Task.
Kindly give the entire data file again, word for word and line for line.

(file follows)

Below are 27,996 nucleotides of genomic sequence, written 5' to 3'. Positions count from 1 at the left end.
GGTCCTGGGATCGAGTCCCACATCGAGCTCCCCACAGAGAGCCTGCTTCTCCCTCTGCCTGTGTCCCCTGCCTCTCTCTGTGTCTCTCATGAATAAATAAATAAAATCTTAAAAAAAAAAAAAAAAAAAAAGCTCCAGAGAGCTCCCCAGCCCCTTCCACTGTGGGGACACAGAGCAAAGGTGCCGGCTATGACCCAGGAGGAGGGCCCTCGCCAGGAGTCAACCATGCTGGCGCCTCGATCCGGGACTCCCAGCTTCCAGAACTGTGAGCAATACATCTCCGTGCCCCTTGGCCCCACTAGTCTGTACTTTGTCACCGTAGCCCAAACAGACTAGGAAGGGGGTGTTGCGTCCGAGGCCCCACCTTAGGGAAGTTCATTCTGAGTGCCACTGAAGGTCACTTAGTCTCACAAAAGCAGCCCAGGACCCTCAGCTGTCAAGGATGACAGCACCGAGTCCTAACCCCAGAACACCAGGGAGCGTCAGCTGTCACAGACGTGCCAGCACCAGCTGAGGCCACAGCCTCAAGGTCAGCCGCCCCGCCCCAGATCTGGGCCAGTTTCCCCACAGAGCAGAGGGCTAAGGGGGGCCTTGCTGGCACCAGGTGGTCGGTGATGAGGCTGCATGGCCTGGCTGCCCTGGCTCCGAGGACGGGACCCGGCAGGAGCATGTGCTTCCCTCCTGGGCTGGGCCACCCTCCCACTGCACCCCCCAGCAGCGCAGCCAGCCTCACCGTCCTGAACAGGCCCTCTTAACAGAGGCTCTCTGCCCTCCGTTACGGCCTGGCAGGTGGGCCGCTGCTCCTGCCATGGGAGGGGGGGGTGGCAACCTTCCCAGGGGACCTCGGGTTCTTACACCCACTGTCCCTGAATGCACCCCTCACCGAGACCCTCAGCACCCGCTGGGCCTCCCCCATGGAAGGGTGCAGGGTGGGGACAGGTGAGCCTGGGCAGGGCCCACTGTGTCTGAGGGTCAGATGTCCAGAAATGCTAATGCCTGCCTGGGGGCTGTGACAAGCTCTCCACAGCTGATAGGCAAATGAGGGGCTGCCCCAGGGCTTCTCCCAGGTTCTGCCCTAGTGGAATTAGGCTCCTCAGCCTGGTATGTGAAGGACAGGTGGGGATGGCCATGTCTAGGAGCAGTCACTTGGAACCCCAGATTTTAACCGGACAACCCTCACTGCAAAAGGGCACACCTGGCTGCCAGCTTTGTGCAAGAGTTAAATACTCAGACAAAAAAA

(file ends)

Below are 27,996 nucleotides of genomic sequence, written 5' to 3'. Positions count from 1 at the left end.
GGTCCTGGGATCGAGTCCCACATCGAGCTCCCCACAGAGAGCCTGCTTCTCCCTCTGCCTGTGTCCCCTGCCTCTCTCTGTGTCTCTCATGAATAAATAAATAAAATCTTAAAAAAAAAAAAAAAAAAAAAGCTCCAGAGAGCTCCCCAGCCCCTTCCACTGTGGGGACACAGAGCAAAGGTGCCGGCTATGACCCAGGAGGAGGGCCCTCGCCAGGAGTCAACCATGCTGGCGCCTCGATCCGGGACTCCCAGCTTCCAGAACTGTGAGCAATACATCTCCGTGCCCCTTGGCCCCACTAGTCTGTACTTTGTCACCGTAGCCCAAACAGACTAGGAAGGGGGTGTTGCGTCCGAGGCCCCACCTTAGGGAAGTTCATTCTGAGTGCCACTGAAGGTCACTTAGTCTCACAAAAGCAGCCCAGGACCCTCAGCTGTCAAGGATGACAGCACCGAGTCCTAACCCCAGAACACCAGGGAGCGTCAGCTGTCACAGACGTGCCAGCACCAGCTGAGGCCACAGCCTCAAGGTCAGCCGCCCCGCCCCAGATCTGGGCCAGTTTCCCCACAGAGCAGAGGGCTAAGGGGGGCCTTGCTGGCACCAGGTGGTCGGTGATGAGGCTGCATGGCCTGGCTGCCCTGGCTCCGAGGACGGGACCCGGCAGGAGCATGTGCTTCCCTCCTGGGCTGGGCCACCCTCCCACTGCACCCCCCAGCAGCGCAGCCAGCCTCACCGTCCTGAACAGGCCCTCTTAACAGAGGCTCTCTGCCCTCCGTTACGGCCTGGCAGGTGGGCCGCTGCTCCTGCCATGGGAGGGGGGGGTGGCAACCTTCCCAGGGGACCTCGGGTTCTTACACCCACTGTCCCTGAATGCACCCCTCACCGAGACCCTCAGCACCCGCTGGGCCTCCCCCATGGAAGGGTGCAGGGTGGGGACAGGTGAGCCTGGGCAGGGCCCACTGTGTCTGAGGGTCAGATGTCCAGAAATGCTAATGCCTGCCTGGGGGCTGTGACAAGCTCTCCACAGCTGATAGGCAAATGAGGGGCTGCCCCAGGGCTTCTCCCAGGTTCTGCCCTAGTGGAATTAGGCTCCTCAGCCTGGTATGTGAAGGACAGGTGGGGATGGCCATGTCTAGGAGCAGTCACTTGGAACCCCAGATTTTAACCGGACAACCCTCACTGCAAAAGGGCACACCTGGCTGCCAGCTTTGTGCAAGAGTTAAATACTCAGACAAAAAAA